Humboldt Bronco families upset by Alberta trucking regulation review

Province is taking a second look at rules for school bus drivers and farmers

The wreckage of the Humboldt Broncos hockey bus crash is shown outside of Tisdale, Sask., on Saturday, April, 7, 2018. THE CANADIAN PRESS/Jonathan Hayward

Several families affected by the deadly Humboldt Broncos hockey bus crash say they are upset by an Alberta review of trucking regulations.

Saskatchewan, Alberta and Manitoba implemented mandatory training for truck and bus drivers after the crash in April 2018.

Alberta Transportation Minister Ric McIver says the province is taking another look at the rules for school bus drivers and farmers, but no decisions have been made.

Families of the 16 people who died and 13 who were injured took to social media to criticize the review, which they called disgusting and ridiculous.

Toby Boulet of Lethbridge, Alta., whose son Logan was killed, said the same rules need to apply to commercial and farm drivers.

“It’s wrong,” he told The Canadian Press on Wednesday. “Particularly on the large Class 1 operations that work with the agricultural sector. They are driving on the same roads and highways like Mr. Sidhu was driving on at the crash site.”

Jaskirat Singh Sidhu, an inexperienced truck driver from Calgary, pleaded guilty to dangerous driving after blowing through a stop sign at a rural intersection in Saskatchewan and running directly into the path of the hockey team’s bus. His training and inexperience were considered factors in the crash.

RELATED: Truck driver in Broncos crash apologizes to families

Boulet said he’s trying to move forward from his son’s death but the Alberta Transportation review has upset him.

“I thought it was solved, but it’s not solved because economics have gotten in the way of lives.”

McIver said later in the day that he had talked with Boulet.

“I have tremendous regard and concern for the feelings of the families that were involved in the Humboldt tragedy and wouldn’t want to do anything to make them think we don’t care about safety,” McIver said in Calgary. ”If they had that impression, that’s unfortunate. We’re going to try to straighten that impression out.

“The fact is no decision has been made. … Safety is our top priority.”

He said some people in the agriculture and trucking sectors feel increased training is a hardship. The review will include consultation, he added.

Shelby Hunter, whose brother Logan Hunter from St. Albert, Alta., was killed, called it a terrible idea on Twitter.

“As families, we are after change and I believe one day we will live in a world where driver regulations are much stricter,” she wrote. “Breaks my heart to know how many people’s lives are at risk on these roads!”

The Straschnitzki family in Airdrie, Alta., has also criticized the potential move in interviews and on social media.

READ MORE: Humboldt seeks new image to help city move on from bus crash tragedy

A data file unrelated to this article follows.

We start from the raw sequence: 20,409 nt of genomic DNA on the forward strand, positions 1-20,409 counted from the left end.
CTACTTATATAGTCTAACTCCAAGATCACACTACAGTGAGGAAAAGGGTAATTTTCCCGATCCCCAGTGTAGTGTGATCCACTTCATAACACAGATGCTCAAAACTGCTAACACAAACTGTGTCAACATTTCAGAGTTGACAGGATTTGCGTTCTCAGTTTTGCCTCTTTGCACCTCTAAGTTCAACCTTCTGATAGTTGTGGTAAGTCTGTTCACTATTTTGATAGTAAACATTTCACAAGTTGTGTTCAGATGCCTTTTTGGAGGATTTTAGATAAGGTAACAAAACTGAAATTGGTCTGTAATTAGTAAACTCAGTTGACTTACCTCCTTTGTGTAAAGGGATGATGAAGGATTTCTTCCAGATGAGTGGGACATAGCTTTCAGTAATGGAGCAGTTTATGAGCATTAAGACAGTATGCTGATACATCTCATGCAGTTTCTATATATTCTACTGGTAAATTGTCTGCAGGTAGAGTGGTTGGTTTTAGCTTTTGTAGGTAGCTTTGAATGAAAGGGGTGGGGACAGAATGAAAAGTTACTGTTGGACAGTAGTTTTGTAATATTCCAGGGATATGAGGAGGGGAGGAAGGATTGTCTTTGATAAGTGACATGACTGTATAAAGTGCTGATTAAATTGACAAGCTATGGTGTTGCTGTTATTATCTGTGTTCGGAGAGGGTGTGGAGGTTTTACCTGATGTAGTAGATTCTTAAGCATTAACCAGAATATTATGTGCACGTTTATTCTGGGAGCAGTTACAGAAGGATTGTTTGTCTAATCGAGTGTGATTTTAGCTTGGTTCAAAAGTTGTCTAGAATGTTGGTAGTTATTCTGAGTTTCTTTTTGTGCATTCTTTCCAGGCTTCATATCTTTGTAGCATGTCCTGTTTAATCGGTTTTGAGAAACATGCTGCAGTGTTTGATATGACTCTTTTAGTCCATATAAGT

“Typical govt,” wrote Tom Straschnitzki on Twitter. “Come visit all 29 of us and explain why they would do this. Hope it never happens to any of their kids or spouses or relatives.

“If it did, betcha changes would happen sooner than later.”

The Canadian Press

Like us on Facebook and follow us on Twitter

Get local stories you won't find anywhere else right to your inbox.
Sign up here

Just Posted

Oak Bay wins Vancouver Island basketball championship in Nanaimo

Third-place NDSS will get to challenge second place Claremont for a berth in provincials

Nanaimo drag queen Rick Meyers receives Victoria drag group’s highest honour

Queen City Sisterhood to bestow ‘sainthood’ upon ‘the divine’ Vicki Smudge

Qualicum Beach approves Pheasant Glen zoning amendment

Majority of residents who spoke at public hearing endorsed proposed amendment bylaw

Make your house a home at Nanaimo spring home expo

Building renovation and decor show taking place at Beban Park till Feb. 23

‘Frankenstein’ to be adapted as silent film made in real time at Port Theatre

Production merges stories of author Mary Shelley and character Victor Frankenstein

HIGHLIGHTS: Day one and two at the 2020 BC Winter Games

Athletes had sunny – but cold – weather to work with in Fort St. John

Tyler Toffoli scores twice, Canucks crush Bruins 9-3

Stecher, Miller each add three points for Vancouver

Zamboni driver, 42, earns NHL win over Maple Leafs

Emergency goalie called into action for Carolina Hurricanes

Governor general says multiple solutions needed for ‘complicated’ overdose issue

Julie Payette met at a fire hall with firefighters and police officers as well as politicians and health experts

Council approves two retail cannabis stores for Ladysmith

Their applications are now in the hands of the provincial government

Court awards Nanaimo woman $300,000 after crash exacerbates her fibromyalgia

Judgment follows 2015 motor vehicle accident on Turner Road

Affordable seniors housing complex pitched for Nanaimo’s hospital district

Seafield Crescent complex would include two five-storey buildings

Exclusive: Pamela Anderson talks plans for waterfront Ladysmith property after 12-day marriage

Anderson says she can pay her own bills. Peters denies making comments suggesting she can’t

Suspect steals seaplane, crashes into another in Vancouver habour

Police responded to the incident at 3:30 a.m. on Friday

Most Read